The SEA is a work in progress. Different geographical points and a number of temporal encounters inspire the creation of a series of various works. The Aegean Sea, The Adriattic Sea, the North Sea. The sea in winter or in summer, sun-drenched or frozen, in daytime or at night.
The sea is a feminine place and by looking at her we identify something of our selves. Within water there can be no crack. We can exist through accepting perpetual change and transformation.
I am interested in such concepts as intuition, pause, the somatic quality of an experience, as well as the renegotiation of humans with the experience of time and wear.
The works deal with Desire, Loss and Clarity that can generate a disposition of gratitude toward life.
I believe that all too often contemporary pieces of art are perceived as being autonomous from their environment. I am opting to install my work in spaces that would form a reciprocal dynamic with it. I am interested in reconnecting the artwork to the space in order to create a place.
Technique and Time
The mosaics, although large in scale, are made in the opus vermiculatum technique, meaning with very small tesserae. This technique demands slowness, which rewards one with the expansion and experience of time. The creation, as well as the appreciation of a mosaic require patience, persistence and a sincere encounter with the “self “.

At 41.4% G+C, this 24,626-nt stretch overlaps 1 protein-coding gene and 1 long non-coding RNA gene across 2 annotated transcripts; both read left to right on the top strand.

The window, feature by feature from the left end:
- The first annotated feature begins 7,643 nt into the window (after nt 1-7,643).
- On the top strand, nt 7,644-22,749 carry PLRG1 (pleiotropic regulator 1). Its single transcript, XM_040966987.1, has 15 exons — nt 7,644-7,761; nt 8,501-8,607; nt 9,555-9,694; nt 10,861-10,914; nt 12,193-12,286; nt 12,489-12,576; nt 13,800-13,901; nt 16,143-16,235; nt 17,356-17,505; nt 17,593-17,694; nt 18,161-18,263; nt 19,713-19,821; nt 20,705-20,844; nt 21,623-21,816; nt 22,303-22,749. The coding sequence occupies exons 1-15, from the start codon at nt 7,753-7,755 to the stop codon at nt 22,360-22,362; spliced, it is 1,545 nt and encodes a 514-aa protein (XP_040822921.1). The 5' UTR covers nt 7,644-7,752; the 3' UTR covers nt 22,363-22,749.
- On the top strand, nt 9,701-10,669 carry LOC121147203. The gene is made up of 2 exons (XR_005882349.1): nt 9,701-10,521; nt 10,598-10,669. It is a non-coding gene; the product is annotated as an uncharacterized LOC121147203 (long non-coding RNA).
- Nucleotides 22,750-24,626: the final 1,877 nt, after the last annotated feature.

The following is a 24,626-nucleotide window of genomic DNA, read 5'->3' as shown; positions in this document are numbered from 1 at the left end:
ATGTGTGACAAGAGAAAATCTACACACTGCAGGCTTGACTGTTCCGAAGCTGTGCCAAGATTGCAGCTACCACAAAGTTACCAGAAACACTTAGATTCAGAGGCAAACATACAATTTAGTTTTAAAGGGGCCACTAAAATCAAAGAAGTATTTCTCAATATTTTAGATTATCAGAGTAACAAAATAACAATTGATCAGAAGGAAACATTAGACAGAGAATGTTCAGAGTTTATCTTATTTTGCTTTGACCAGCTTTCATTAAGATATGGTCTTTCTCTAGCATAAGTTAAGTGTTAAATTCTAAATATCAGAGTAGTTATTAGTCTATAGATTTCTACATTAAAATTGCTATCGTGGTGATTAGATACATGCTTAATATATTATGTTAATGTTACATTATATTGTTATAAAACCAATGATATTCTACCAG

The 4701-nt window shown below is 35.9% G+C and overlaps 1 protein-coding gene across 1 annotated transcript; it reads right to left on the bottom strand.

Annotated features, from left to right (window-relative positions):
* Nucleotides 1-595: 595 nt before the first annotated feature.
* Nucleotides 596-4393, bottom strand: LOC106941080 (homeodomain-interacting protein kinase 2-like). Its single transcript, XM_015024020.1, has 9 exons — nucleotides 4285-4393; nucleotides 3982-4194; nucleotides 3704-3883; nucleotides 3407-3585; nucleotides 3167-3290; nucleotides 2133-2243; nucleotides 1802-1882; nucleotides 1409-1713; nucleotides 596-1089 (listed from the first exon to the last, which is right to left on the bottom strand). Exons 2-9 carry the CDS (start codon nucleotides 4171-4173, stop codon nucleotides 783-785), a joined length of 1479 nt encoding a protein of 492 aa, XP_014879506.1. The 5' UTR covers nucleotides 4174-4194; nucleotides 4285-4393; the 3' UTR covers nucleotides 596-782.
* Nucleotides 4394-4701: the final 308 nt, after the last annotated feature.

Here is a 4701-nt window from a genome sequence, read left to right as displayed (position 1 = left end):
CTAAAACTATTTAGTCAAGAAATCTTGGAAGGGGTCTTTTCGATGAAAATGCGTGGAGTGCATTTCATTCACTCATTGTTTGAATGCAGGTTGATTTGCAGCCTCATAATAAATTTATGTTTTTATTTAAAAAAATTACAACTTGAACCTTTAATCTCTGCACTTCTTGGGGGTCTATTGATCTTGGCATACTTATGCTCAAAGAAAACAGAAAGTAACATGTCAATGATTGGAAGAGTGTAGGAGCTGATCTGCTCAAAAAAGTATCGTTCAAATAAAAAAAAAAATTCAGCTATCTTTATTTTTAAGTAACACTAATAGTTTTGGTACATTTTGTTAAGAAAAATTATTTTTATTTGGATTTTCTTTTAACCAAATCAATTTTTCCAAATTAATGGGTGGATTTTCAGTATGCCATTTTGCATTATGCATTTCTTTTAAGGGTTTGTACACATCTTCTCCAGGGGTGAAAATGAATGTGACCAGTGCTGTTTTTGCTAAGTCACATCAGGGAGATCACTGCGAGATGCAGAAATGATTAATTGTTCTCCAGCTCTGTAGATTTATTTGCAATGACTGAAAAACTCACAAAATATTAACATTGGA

Since the soul is born in the liquid element, its birth is connected to sexual pleasure. Kostas Axelos on Heraclitus
This mosaic work develops in four pieces. It is made of very small tesserae of enamel, ceramic and marble. It endeavours to depict the iridescences that result from the diffraction of light in the water, their vivid motion and constant change.
The work refers to the pleasure that gazing at the sea can bring. It attempts to pay tribute to the pleasure of beauty and to liberate it from guilt. It defends the beauteousness of the landscape and an appetite for life.
The place is the Aegean Sea. A sea which reflects the light when it is sun-drenched.
The mosaics are complemented by a series of drawings of various sizes, worked with black carbon sheets on handmade Indian and Japanese paper.